A Way to Respond: Learn and Share Your Voice

We know there is a lot going on. In just the past twelve weeks, we’ve seen the COVID-19 pandemic blaze through our communities, resulting in more than 100,000 deaths. We’re seeing the related economic downturn affect workers, businesses, housing, food security, and more interrelated systems. We’re sharing the righteous anger from thousands of people across the country as they protest the impunity with which racial, ethnic, and xenophobic hatred and violence has been allowed to flourish. We echo the statement cried out on the streets and emblazoned across social media that Black Lives Matter.

Through it all, hospice and palliative care social workers have faced changing norms and practices head-on. We’ve grappled with determining who is considered an “essential” worker eligible for PPE. We’ve learned how to conduct family meetings in our living rooms and parking garages via videoconferencing and new apps. We’ve figured out how to show a smile behind a mask, how to show concern without being able to hug, and how to record memories and share presence for loved ones who couldn’t be physically present. 

AND we’ve done all of that while also grappling with the social justice issues that, due to hundreds of years building up layers upon layers of structural racism and inequities, are suddenly split open for all to see. Of the COVID deaths, we see the disproportionate impact it has had on Black people, Native Americans, Latinos, LGBTQ+ people, incarcerated people, and other marginalized communities, due directly to historical factors including redlining, unequal access to  to jobs, healthcare, and insurance, and stigma from healthcare providers. In the economic downturn, we see the same factors at play again, affecting those already struggling; and again in the police and judicial systems that overwhelmingly harm communities of color. It has been a lot to take in and process, even more for our social workers who are living it as a reality.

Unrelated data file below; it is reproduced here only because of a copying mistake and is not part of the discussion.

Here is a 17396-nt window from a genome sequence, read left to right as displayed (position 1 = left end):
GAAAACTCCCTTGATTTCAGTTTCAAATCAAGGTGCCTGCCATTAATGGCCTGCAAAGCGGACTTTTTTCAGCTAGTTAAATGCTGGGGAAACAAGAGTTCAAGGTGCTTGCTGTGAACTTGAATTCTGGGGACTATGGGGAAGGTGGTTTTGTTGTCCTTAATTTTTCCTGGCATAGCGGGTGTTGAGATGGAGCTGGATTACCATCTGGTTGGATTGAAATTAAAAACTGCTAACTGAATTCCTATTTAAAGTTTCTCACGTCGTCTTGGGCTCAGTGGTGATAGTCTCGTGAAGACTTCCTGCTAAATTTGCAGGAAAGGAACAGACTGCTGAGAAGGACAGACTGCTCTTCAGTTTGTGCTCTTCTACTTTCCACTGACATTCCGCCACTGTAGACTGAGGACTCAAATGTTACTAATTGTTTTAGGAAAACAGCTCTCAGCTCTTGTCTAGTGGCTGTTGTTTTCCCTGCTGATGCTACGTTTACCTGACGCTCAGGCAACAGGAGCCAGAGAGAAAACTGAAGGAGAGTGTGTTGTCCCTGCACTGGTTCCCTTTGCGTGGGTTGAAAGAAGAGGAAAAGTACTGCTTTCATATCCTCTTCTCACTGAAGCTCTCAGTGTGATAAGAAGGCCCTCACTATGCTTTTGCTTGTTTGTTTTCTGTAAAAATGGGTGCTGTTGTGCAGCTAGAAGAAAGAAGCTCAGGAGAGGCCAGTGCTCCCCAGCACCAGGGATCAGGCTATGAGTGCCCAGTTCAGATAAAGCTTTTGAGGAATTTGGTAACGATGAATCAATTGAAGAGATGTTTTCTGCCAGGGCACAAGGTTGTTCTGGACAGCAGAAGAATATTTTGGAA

And now it is June, a month for celebrating intersectionality. From Juneteenth to Stonewall, it has historically been a consequential month for seeing change happen. With 27 days left in the month, it is impossible to know what changes we may yet see, but one way to push back against inequities is to learn and share your voice.

Join us on June 19 for the 2nd Virtual SWHPN Summit. Our sessions that day have been curated to focus on addressing inequalities in health care and will provide excellent and timely content to help you learn and grow, as well as opportunities to share your own voice. We’ll be learning specific, actionable ways we can all implement to interrupt racism in end-of-life care. We’ll look at the cultural considerations we need to consider when undertaking advance care planning so that we can engage more effectively with diverse patient populations. And we’ll learn about how to reduce stigma and improve end-of-life care for LGBTQ+ families. We’ve designed it as a day of active learning, and we hope you’ll join us, especially now, so that you’ll be even better equipped to help affect change among your patients and loved ones, and so that you can help add your voice to those of us wanting to change how we work with patients and families with serious illness in this country.

Other opportunities to share your voice include:

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